by Rev. Keith Hood
We’ve had much to be thankful for in our lives .We have a gracious God who bestows good upon us even when we forget His benevolence. When I reflect back upon the first Thanksgiving celebrations, I see a group of people who didn’t approach life with a sense of entitlement. These were people who arrived in the New World with a sense of providing for themselves or extinction. They understood the biblical concept of hard work. “For even when we were with you we commanded you this: If anyone will not work, neither shall he eat. For we hear that there are some who walk among you in a disorderly manner, not working at all, but are busybodies. Now those who are such we command and exhort through our lord Jesus Christ that they work in quietness and eat their own bread.”(2 Thessalonians 3:10-12)
When did we get to the point of entitlement? I’m afraid that many who have a sense of entitlement place this upon God as well. Let’s look at what we’re entitled: “For all have sinned and fall short of the glory of God.”(Romans 3:23) “For the wages of sin is death,”(Romans 6:23a). So many expect to earn heaven by their goodness. Compared to the holiness of God, there is none righteous, not one! So, what are you thankful for? “For by grace (unmerited favor) you have been saved through faith, and that not of yourselves; it is the gift of God, not of works, lest anyone should boast.”(Ephesians 2:8-9)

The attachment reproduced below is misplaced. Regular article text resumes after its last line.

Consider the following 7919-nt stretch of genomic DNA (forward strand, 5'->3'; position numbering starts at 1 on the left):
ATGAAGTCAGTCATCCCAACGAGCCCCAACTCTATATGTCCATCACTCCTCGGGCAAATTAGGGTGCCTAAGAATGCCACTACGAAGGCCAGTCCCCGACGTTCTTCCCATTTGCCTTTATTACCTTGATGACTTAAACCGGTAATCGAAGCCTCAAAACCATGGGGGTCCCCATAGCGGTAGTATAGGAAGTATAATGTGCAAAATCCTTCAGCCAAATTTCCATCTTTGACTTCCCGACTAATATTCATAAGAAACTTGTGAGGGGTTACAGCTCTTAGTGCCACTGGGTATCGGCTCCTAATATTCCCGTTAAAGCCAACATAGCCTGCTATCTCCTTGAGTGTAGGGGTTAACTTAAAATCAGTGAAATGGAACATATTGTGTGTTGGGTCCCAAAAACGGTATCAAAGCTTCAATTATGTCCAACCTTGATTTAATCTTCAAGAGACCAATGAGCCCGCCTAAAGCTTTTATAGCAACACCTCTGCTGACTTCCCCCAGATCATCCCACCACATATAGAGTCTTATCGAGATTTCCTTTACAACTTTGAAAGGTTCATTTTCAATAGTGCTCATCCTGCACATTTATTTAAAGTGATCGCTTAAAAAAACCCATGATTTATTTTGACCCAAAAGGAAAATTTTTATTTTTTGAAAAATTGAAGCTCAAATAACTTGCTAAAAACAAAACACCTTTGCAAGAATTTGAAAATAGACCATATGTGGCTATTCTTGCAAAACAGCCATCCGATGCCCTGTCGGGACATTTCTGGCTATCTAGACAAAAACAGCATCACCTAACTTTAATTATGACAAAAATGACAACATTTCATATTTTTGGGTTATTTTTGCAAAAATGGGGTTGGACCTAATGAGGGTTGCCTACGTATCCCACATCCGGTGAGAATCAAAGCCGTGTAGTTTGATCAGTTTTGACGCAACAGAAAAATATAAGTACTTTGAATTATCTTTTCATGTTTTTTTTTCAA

Here’s a good reason to be thankful. I gave the first part of Romans 6:23 earlier. Here it is complete: “For the wages of sin is death, but the gift of God is eternal life in Jesus Christ our Lord.” He paid the penalty for our sins on the cross and rose again to offer us that gift. Is it owed to us? No! Paul taught in Acts 20:21: “testifying to the Jews, and also to Greeks, repentance toward God and faith toward our Lord Jesus Christ. . . the ministry which I received from the Lord Jesus, to testify to the gospel (good news) of the grace (undeserved favor) of God.” We don’t deserve it but call on Him and it’s free. Be thankful!
As when Paul ministered in Acts, the first Thanksgiving was a cross cultural event. Let us consider the words of Edward Winslow from A Journal of the Pilgrims at Plymouth, in 1621: “Our harvest being gotten in, our governor sent four men on fowling, that so we might after a special manner rejoice together after we had gathered the fruit of our labors. They four in one day killed as much fowl as, with a little help beside, served the company almost a week. At which time, among other recreations, we exercised our arms, many of the Indians coming amongst us, and among the rest their greatest king Massasoit, with some ninety men, whom for three days we entertained a feasted, and they went out and killed five deer, which they brought to the plantation and bestowed upon our governor, and upon the captain, and others. And although it be not always so plentiful as it was at this time with us, yet by the goodness of God, we are so far from want that we often wish you partakers of our plenty.”
I am thankful for God, family, the fact that I am an American, and the fact I was born on Thanksgiving Day in 1962. Fifty years after that date, it was Thanksgiving Day on my birthday again. Hope everyone had a Happy Thanksgiving!